Moleculo Man: Mickey Kertesz on Illumina’s Sub-Assembly Acquisition

January 18, 2013

By Kevin Davies  

January 18, 2013 | You could have gotten pretty long odds on a major genomics company snapping up a stealth start-up less than one year old, named after a Saturday Night Live character and without a scientific publication to its name. But last month, Moleculo co-founders Mickey Kertesz and Dmitry Pushkarev sold their San Francisco start-up to Illumina. The prize was a proprietary technology—part wet-lab, part computation—for greatly increasing the assembled virtual read-length of short-read next-gen sequencing data, addressing a short-coming in Illumina’s second-generation HiSeq and MiSeq instruments (a technology that traces back to the acquisition of British sequencing company Solexa in 2007). 

Illumina has squeezed out impressive improvements in accuracy, throughput and read-length in recent years, pushing read lengths to 150 or 250 basepairs (bp). But this lags behind the median read-length of Pacific Biosciences, the long-fragment read technology of Complete Genomics, and the potential of emerging single-molecule nanopore firms such as Oxford Nanopore and Genia Technologies. One route around the problem—which is critical when attempting de novo genome assemblies—is to marry the throughput and accuracy of a short-read platform with the longer, but more error-prone, reads of PacBio.  

Late last year, Illumina executives started to hear about promising results using Moleculo’s technology from some early customers. In January 2013, Illumina CEO Jay Flatley announced the acquisition of the company. On Moleculo’s first anniversary, Mickey Kertesz gave Bio-IT World editor Kevin Davies an exclusive interview on the company’s origins, technology, and potential advantages. 

Bio-IT World: Mickey, let’s start by asking about your research background.  

The original Moleculo Man
(Conan O’Brien on Saturday 
Night Live circa 2001).
Source: Tumblr

Michael Kertesz: I grew up in Israel, did my master’s in computer science. I spent about seven years in industry in image processing at a couple of start-ups… As the years went by, I became more and more excited by life sciences. I decided that rather than doing this as a hobby, I would turn this into my career. After I did some consulting for a couple of companies in New York, I hooked up with my advisor, who was then at Rockefeller University, moved with him back to the Weizmann Institute, and did my PhD in computational biology there.  





I did my postdoc with Steve Quake at Stanford. I had some ideas on probing the complex genomic landscapes that viruses occupy using high-throughput sequencing, and to do that had to develop some methods to develop accuracy and ‘virtual’ read lengths, so that the very small differences between different viral species could be probed accurately. At the same time, my co-founder [and chief technology officer], Dmitry Pushkarev, was a PhD student in the lab working on orthogonal problems – I was working on very small genomes, he was working on huge genomes, but he had the same problem with short reads not allowing the accurate assembly and understanding of the genome.  

The genesis of the company started with Dmitry’s work on complex genomes, about two years ago. During the year that we overlapped on campus, I added some components of the technology on viruses, and then about 18 months ago, we looked at this and decided it made more sense to try to develop this in industry rather than academia. Steve Quake joined us as scientific co-founder, and we incorporated the company. I’m really happy we did that, because it seems to be doing magic to our customers and we wanted to bring this to the scientific community. The paper that describes this technology is still not published—it is still in review.  

By stepping off campus, there’s a higher activation energy and it’s a little more risky getting funding, but by the end of last year, there’s already two dozen customers using this for some really fascinating projects. And now that we’ve teamed up with Illumina, it means we can go even quicker to market and have the impact that this technology should make.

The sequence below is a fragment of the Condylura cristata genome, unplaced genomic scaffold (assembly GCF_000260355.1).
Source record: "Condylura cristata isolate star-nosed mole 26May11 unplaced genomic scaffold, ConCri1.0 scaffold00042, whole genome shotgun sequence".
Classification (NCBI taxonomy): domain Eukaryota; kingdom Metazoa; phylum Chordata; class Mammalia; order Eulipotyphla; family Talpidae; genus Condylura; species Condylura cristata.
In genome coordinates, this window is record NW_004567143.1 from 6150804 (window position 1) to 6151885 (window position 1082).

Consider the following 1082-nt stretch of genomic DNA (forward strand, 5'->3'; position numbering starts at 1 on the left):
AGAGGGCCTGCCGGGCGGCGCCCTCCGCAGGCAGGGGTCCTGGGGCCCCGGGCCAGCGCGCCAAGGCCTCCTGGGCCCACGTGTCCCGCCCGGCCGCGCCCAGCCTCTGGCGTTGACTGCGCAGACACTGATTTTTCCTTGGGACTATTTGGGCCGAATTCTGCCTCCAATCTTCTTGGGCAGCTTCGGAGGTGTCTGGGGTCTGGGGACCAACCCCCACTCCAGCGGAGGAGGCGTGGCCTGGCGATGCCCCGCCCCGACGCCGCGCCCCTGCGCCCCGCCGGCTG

I bet I know the answer, but for the record: Where did the name ‘Moleculo’ come from?If you search online, there’s an old Saturday Night Live sketch with Conan O’Brien called ‘Moleculo Man.’ A few days before we had to choose a name, Dmitry showed me the clip as a joke. The next day I emailed him to say that the domain name was free. An hour later, I get back the registration form and he tells me it is now ours! So that’s how we got our name. 

Does Moleculo’s technology have both a wet lab and a bioinformatics aspect? 

Yes, it’s about 50:50. One doesn’t make sense without the other. There are two components: first, there is a molecular biology kit and protocol that takes in genomic DNA and turns it into a sequencer-compatible library. After modifying and tagging the DNA, this allows the second component, the algorithmic part, to take the short reads and reconstructs long reads using those tags. Those are two separate parts. We developed both on campus, and improved upon them after we started the company last year. 

Pretty impressive given the company is barely one year old! 

Yes, today is the company’s first birthday! 

 Did you have Illumina in mind when you were devising this or was the idea to build a platform-agnostic technology?  

Yes, it was a platform-agnostic technology. We had a version for Ion Torrent, and early on started to develop a version for SOLiD, but figured out there’s no customers for that. It’s easy to make the technology platform agnostic because the same tagging strategy that works for Illumina could work for other platforms. But it turned out that all our customers were Illumina customers, because those are the only machines that can currently generate the throughput that makes sense for complex genome assembly. 


Moleculo Lift Off: (L-to-R) Pushkarev, Blauwkamp and
Kertesz start experiments.

How does the process work? Do customers use a kit for library construction and then run an algorithm for assembly?

The way we currently provide access to the technology is in a service mode. We get a tube of genomic DNA, we do the library prep in house, and then send back to the customers the sequencing-ready library—because we never had an Illumina sequencer! The customers—including big genome centers—had the capacity to sequence on their machines.

Then there’s a small software tool we run that hooks up to the sequencer and pushes the sequencing data up to the [Amazon] cloud in real time as it is being generated. That allows us to start the analysis the moment the run is done, and not have to wait a few days for the shipping of hard drives. The analysis is done on our cloud infrastructure within a couple of hours, and the long reads are then returned to the customer. 

Did you take any outside funding when you started the company?